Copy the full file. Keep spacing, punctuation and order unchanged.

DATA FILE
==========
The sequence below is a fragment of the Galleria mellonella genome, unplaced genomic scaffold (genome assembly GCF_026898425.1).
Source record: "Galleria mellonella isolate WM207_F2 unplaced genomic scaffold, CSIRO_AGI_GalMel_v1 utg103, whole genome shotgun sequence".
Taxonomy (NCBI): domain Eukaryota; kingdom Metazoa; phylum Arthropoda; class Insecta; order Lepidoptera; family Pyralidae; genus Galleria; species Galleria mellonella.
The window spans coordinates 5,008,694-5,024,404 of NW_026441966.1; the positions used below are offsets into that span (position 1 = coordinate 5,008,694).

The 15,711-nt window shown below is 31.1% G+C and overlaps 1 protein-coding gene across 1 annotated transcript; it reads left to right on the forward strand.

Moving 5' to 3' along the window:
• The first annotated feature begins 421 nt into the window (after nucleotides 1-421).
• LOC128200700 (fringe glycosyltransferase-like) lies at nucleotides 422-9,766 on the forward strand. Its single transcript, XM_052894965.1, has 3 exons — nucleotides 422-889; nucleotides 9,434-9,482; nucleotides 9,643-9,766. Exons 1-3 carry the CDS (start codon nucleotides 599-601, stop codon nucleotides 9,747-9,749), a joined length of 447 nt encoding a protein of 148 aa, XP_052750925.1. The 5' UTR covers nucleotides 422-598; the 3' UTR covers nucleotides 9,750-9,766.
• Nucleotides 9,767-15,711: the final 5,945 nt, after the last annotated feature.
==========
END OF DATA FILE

The sequence below is a fragment of the Galleria mellonella genome, unplaced genomic scaffold (genome assembly GCF_026898425.1).
Source record: "Galleria mellonella isolate WM207_F2 unplaced genomic scaffold, CSIRO_AGI_GalMel_v1 utg103, whole genome shotgun sequence".
Taxonomy (NCBI): domain Eukaryota; kingdom Metazoa; phylum Arthropoda; class Insecta; order Lepidoptera; family Pyralidae; genus Galleria; species Galleria mellonella.
The window spans coordinates 5,008,694-5,024,404 of NW_026441966.1; the positions used below are offsets into that span (position 1 = coordinate 5,008,694).

The 15,711-nt window shown below is 31.1% G+C and overlaps 1 protein-coding gene across 1 annotated transcript; it reads left to right on the forward strand.

Moving 5' to 3' along the window:
• The first annotated feature begins 421 nt into the window (after nucleotides 1-421).
• LOC128200700 (fringe glycosyltransferase-like) lies at nucleotides 422-9,766 on the forward strand. Its single transcript, XM_052894965.1, has 3 exons — nucleotides 422-889; nucleotides 9,434-9,482; nucleotides 9,643-9,766. Exons 1-3 carry the CDS (start codon nucleotides 599-601, stop codon nucleotides 9,747-9,749), a joined length of 447 nt encoding a protein of 148 aa, XP_052750925.1. The 5' UTR covers nucleotides 422-598; the 3' UTR covers nucleotides 9,750-9,766.
• Nucleotides 9,767-15,711: the final 5,945 nt, after the last annotated feature.